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Are the languages generated by the regular expressions $(a + b)^*$ and $(b^*a^*)^*$ the same language?

The solution for this problem is yes, but I couldn't figure out why it is true. The first regular expression $(a + b)^*$ generate all strings over alphabet $\{a, b\}$, it makes sense to me. On the other hand, how does the second regular expression generate, say, the string $abbb$? From my understanding, the order of the concatenation of $b$ and $a$ does affect the result of *. Any idea? Thank you.

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$(b^*a^*)^* \to (b^*a^*)(b^*a^*) \to (\epsilon a)(bbb \epsilon) \to abbb$. – Rahul Aug 16 '11 at 14:50
@Rahul Narain: Grea thanks ;)! Would you mind writing it as an answer so that I can accept it. – Chan Aug 16 '11 at 14:52
In my view, Dave Radcliffe's post already answers the question; my comment just applies it to one example. – Rahul Aug 16 '11 at 14:55
up vote 5 down vote accepted

The Kleene star * allows zero or more repetitions.

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Simple enough - remember that $b^*=\{\varepsilon, b, bb,\dots\}$ so you can think of this as $(b^* a^*)^* =((b^* )+(a^* ))^*$

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I still don't get it. Your interpretation make me feel like the concatenation is actually the union. It would be great if you can generate the string $abbb$ from that regular expression. Thank you. – Chan Aug 16 '11 at 14:43
I'm not sure how you denote generation from a regexp, but the general idea is this: (ba)*--> (ba)(ba) -->(eps a)(b eps)=ab. – Gadi A Aug 16 '11 at 15:07

$$b^* = \{\varepsilon,b,bb,\ldots\}$$ $$a^*=\{\varepsilon,a,aa,\ldots\}$$ we have to prove $(b^*a^*)^* = (b + a)^*$ and we know $b+a=a+b$

$b^*a^*=a^*$ if we take $b^*=\varepsilon$ string can start with $a$ u can see or $\varepsilon$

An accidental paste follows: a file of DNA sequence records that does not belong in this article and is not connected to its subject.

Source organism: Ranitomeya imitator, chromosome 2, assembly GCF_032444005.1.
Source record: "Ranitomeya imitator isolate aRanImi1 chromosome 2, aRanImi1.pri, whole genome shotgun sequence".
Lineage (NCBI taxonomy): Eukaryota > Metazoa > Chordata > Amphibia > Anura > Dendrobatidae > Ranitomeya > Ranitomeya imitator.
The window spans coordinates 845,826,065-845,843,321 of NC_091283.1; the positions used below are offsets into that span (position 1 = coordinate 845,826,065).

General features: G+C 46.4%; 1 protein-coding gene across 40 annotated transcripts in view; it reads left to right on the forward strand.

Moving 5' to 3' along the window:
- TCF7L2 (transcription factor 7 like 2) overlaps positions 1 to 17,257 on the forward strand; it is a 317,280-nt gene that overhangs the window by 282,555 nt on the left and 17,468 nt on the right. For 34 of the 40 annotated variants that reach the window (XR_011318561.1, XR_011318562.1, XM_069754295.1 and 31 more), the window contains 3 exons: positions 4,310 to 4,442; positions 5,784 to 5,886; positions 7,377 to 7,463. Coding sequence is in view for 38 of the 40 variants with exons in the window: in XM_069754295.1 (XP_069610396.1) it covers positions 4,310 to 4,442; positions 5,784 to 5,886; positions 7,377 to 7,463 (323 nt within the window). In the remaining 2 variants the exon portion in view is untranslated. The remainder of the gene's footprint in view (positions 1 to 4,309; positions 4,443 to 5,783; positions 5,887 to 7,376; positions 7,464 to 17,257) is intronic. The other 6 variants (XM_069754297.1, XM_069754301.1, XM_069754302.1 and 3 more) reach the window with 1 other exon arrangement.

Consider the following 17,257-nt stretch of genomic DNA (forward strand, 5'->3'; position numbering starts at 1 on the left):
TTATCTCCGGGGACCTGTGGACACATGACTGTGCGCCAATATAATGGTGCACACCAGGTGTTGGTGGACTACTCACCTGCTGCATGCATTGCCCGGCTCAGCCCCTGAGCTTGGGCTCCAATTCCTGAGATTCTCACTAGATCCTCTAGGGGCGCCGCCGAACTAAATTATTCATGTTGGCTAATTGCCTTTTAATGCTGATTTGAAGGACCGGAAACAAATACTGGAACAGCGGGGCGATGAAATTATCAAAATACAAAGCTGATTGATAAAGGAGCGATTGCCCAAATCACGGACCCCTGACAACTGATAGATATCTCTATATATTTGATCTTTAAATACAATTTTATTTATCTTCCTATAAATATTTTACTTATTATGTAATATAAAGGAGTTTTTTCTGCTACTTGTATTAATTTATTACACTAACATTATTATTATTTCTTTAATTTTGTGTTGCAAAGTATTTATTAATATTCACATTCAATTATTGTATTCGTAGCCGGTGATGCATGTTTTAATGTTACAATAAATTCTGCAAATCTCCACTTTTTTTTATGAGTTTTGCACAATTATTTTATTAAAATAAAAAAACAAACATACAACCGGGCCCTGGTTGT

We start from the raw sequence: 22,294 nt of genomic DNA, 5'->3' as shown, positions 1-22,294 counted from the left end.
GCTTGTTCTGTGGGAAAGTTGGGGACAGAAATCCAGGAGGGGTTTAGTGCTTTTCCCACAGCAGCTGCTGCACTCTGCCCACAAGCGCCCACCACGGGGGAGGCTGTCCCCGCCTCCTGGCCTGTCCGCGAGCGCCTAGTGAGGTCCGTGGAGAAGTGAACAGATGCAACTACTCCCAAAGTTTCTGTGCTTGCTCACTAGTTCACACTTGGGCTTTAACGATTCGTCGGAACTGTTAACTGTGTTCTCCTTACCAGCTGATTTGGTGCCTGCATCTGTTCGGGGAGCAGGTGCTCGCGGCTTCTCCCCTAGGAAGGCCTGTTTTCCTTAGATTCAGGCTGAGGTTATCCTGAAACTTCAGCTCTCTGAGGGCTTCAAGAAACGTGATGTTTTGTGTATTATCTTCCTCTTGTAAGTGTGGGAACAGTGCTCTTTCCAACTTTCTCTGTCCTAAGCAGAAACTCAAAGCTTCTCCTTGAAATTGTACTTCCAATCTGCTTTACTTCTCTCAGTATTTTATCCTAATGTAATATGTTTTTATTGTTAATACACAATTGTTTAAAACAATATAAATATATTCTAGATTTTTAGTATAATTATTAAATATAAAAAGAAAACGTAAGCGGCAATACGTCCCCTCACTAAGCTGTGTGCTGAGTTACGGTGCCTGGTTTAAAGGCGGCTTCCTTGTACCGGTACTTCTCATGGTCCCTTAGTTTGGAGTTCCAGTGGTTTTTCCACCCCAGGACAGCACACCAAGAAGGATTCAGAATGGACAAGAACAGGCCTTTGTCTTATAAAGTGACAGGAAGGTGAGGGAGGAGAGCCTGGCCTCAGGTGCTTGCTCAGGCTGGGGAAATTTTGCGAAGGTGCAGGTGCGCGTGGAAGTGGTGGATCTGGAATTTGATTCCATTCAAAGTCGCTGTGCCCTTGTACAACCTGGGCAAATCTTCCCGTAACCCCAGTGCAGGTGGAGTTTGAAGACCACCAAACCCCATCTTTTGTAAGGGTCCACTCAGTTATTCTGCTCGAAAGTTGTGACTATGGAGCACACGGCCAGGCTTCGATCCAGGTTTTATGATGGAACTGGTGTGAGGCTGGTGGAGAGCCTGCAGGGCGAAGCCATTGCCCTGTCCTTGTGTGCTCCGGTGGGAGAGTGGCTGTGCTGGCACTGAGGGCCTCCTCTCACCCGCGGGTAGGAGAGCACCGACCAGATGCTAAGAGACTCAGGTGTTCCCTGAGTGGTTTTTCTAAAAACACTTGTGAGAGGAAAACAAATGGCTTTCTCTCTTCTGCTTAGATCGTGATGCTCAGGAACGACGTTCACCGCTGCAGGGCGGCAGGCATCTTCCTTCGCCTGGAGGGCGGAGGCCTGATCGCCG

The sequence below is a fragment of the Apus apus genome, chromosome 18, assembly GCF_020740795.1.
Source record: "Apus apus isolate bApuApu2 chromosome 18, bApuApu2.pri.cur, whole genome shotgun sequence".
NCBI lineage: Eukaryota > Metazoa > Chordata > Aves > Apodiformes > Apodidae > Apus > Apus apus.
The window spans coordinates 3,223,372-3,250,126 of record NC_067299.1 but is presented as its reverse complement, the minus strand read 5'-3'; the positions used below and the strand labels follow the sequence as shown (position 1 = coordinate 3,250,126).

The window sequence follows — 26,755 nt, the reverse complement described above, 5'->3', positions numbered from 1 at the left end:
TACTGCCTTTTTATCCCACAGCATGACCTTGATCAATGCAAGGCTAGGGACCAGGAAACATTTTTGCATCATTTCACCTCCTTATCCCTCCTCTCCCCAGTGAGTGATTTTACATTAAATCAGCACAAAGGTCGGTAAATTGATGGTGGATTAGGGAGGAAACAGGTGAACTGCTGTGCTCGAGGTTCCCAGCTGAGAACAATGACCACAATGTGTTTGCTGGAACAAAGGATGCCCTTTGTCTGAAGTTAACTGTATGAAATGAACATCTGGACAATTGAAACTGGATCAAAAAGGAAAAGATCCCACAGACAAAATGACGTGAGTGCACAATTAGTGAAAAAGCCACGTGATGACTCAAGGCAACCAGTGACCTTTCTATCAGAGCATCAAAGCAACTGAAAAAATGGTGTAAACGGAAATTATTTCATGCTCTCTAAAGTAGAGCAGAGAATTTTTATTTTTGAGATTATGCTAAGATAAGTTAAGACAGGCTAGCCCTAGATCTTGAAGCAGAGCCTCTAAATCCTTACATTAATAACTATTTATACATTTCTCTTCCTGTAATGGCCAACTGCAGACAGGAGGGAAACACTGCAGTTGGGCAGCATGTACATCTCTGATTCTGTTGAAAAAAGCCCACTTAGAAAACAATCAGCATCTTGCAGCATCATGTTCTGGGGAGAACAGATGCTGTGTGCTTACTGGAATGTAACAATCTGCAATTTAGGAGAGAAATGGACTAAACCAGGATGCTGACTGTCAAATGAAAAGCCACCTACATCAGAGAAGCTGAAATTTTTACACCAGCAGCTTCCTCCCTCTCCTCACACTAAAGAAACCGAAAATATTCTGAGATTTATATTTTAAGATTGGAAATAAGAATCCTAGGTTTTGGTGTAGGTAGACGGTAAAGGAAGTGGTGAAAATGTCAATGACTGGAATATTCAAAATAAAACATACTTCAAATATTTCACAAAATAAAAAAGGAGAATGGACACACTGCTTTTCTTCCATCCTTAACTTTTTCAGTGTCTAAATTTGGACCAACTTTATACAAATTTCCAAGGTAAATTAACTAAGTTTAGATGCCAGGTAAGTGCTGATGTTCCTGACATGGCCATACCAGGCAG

$b^*a^*=ba^*$ if we take $b^*=b$ string can start with $b$ u can see

$b^*a^*=ba^*$ if we take $b^*=bb$ string can start with $bb$ ucan see and so on $b^*a^*=bbbbbb.....a^*$ and if do the same thing with a then

$b^*a^*=b^*$ if $a^*=\varepsilon$ can ends with $b$ and $\varepsilon$ $b^*a^*=b^*a$ if $a^*=a$ can ends with $a$ and so on b$^*a^*=b^*.aaaaaaaaaa......$ $(b^*a^*)^*=(b^*a^*).(b^*a^*)$ now we have $(b^*a^*)^*$ we can say any string starts with $\varepsilon$ or $a$ or $b$ and ends with $\varepsilon$ or $a$ or $b$

and have any combination of $a$ or $b$ or both

so we can say that $(b^*a^*)^*=(b+a)^*$ or $(a+b)^*$

or go with this

now $b^*$ has $\varepsilon$ thats why when concatnated with $a^*$ ,$a$ can come first means if we take one value from $b^*$ which is $\varepsilon$ then $(\varepsilon.a^*)^*=(a^*)^* .......1$ and if we take $a^*=\varepsilon$ then

$(b^*\varepsilon)^*=(b^*)^* ........2$

and $(a^*)^*=a^*.a^*=a^*.(a+\varepsilon)^+$ ...from $1$ and $a^*=(a+\varepsilon)^+$

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For some basic information about writing math at this site see e.g. here, here, here and here. – Julian Kuelshammer Feb 19 '13 at 13:20

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